California Scheming

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Enron board members testified last week at a Senate hearing

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The strategies multiplied, and traders were rewarded for coming up with new ones. "You always wanted to stay one step ahead of everyone else," says Stan Cocke, who worked as a power trader pulling 12-hr. shifts in Enron's Portland, Ore., office in 2000 and 2001. "Folks were quick to catch on. People were getting more savvy. We were definitely encouraged to be innovative, to be aggressive." Once a trader found a formula that worked, he or she would send an e-mail around the office, and staff members would toss around proposed nicknames for the idea until one stuck.

It was in this fertile ground that Death Star, Get Shorty and their kin were planted. These two strategies were particularly devious. In the former, Enron was being paid for taking away excess energy that it never really put in, while in the latter, it was buying and selling commitments it never made. This kind of trade, known as "gaming" the market, is prohibited by the California ISO's regulations, but because there were seven different energy markets the ISO had to keep tabs on and because it is so difficult to pin down whether a company has the energy it says it has — who has ever seen a megawatt hour?--the trades were able to slip by.

By December 2000, with prices rising amid a cold snap in Oregon and Washington that made those states want to hold on to excess energy, the ISO was even less inclined to investigate whether Enron was telling the truth about its supply. "When you're 30% short, you're looking for every megawatt," says ISO chief Terry Winter. On Dec. 8 of that year, Winter's stamina was exhausted. He wrote to the FERC asking for price caps to be lifted. Result: the price of a megawatt hour, which was $43.80 at the beginning of 2000, skyrocketed to $292.10 by the end of it. Death Star had struck.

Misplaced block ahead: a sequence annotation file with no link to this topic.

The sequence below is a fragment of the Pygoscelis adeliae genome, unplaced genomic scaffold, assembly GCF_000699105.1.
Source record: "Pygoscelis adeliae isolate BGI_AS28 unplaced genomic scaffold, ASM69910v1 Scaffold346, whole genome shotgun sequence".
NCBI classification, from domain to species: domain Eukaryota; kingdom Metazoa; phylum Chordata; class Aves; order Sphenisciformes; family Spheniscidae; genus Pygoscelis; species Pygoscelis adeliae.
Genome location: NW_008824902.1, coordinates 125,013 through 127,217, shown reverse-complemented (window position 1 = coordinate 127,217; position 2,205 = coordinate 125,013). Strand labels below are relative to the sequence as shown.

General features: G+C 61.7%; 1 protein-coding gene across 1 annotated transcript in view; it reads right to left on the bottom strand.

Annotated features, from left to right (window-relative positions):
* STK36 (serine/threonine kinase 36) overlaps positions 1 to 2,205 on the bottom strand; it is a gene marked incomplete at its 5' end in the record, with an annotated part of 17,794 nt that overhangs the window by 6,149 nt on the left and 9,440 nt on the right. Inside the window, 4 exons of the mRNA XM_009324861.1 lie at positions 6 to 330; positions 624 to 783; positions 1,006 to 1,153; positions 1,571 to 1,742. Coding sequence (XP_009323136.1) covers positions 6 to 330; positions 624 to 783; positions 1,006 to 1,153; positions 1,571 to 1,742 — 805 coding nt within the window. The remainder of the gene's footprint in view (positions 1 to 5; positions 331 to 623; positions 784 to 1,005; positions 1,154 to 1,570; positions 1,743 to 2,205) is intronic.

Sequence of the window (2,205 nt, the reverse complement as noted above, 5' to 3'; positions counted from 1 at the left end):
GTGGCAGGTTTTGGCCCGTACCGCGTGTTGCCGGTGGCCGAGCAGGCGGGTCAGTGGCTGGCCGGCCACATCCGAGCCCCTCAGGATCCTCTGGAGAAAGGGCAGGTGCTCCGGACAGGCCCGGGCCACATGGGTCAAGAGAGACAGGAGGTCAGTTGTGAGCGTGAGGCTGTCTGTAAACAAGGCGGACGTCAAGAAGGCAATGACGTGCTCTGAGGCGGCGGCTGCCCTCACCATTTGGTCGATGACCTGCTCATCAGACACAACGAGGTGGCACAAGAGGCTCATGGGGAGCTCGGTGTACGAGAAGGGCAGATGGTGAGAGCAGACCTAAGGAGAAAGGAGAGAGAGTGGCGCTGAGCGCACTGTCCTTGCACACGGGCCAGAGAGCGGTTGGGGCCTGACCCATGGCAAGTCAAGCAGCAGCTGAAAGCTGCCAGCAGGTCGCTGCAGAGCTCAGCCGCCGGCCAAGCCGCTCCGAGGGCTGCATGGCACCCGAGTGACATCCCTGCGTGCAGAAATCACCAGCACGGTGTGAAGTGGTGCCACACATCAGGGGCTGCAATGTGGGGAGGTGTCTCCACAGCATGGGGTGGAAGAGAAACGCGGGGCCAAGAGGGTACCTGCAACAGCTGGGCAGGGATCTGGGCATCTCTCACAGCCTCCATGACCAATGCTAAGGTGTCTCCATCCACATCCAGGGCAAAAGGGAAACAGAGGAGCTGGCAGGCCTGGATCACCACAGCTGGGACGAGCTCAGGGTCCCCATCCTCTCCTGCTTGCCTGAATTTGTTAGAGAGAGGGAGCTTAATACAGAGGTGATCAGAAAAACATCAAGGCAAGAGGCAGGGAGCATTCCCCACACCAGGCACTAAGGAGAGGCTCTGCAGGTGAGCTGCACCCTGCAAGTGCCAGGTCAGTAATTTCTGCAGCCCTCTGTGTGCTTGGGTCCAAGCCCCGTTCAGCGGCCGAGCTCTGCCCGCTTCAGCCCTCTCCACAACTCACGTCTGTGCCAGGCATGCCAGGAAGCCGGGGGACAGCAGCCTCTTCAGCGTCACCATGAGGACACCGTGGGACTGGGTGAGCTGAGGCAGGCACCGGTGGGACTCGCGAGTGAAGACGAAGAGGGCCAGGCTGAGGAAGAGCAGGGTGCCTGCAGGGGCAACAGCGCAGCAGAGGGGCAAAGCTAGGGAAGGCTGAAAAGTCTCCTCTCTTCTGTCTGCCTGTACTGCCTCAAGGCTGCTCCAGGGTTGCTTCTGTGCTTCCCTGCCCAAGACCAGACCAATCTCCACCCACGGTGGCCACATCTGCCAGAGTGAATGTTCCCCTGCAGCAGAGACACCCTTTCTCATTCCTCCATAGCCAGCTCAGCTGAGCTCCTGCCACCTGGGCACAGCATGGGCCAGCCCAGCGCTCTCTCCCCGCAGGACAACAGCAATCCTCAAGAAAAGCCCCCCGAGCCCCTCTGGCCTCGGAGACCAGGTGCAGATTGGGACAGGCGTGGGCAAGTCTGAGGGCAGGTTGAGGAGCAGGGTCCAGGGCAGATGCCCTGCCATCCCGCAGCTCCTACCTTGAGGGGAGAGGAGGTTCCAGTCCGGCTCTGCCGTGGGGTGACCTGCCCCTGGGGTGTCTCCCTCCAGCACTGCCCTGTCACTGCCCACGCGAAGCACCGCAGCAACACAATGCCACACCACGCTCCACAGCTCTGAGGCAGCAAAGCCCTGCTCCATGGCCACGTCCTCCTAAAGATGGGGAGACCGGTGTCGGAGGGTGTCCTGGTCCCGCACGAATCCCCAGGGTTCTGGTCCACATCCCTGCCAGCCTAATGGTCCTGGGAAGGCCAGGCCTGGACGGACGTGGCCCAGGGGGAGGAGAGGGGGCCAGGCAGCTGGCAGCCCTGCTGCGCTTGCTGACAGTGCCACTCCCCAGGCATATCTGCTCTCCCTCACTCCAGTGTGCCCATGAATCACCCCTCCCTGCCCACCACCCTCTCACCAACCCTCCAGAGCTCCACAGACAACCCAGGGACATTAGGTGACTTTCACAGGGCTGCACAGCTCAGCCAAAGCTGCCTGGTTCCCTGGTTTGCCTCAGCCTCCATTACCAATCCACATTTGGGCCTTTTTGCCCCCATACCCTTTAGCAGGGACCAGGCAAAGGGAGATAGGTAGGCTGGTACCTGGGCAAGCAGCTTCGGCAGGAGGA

The FERC imposed price caps again in June 2001, which allowed Davis to renegotiate those long-term contracts. But the caps are temporary, and if the FERC decides to remove them this year, there is nothing to stop other energy suppliers from following Enron's strategies. "It's like a cheap Western movie," says Harvey Rosenfield, president of the Foundation for Taxpayer and Consumer Rights in Santa Monica, Calif. "The outlaws come to town. They loot the town. The sheriff comes in. They head to the hills with their loot. As soon as the sheriff disappears, it's going to be the Wild West all over again."

That is why it is such a propitious time for these memos to arrive — and why a legal solution, which could take years, is less important to California than a political fix. Even Davis is sidestepping the question of whether Enron did anything illegal. "It doesn't matter to me if this conduct rises to criminality," the Governor told reporters last week. "The feds' responsibility is to make sure rates are reasonable and just."

Also, putting the matter in federal hands avoids the question of how much California is to blame for a system that effectively created a casino. Nevertheless, the lawyers behind these memos and the chairman of the FERC will appear before Congress this week, and West Coasters can feel that something is being done about their energy costs. This is how California likes to deal with those who mock it — by putting them on television.

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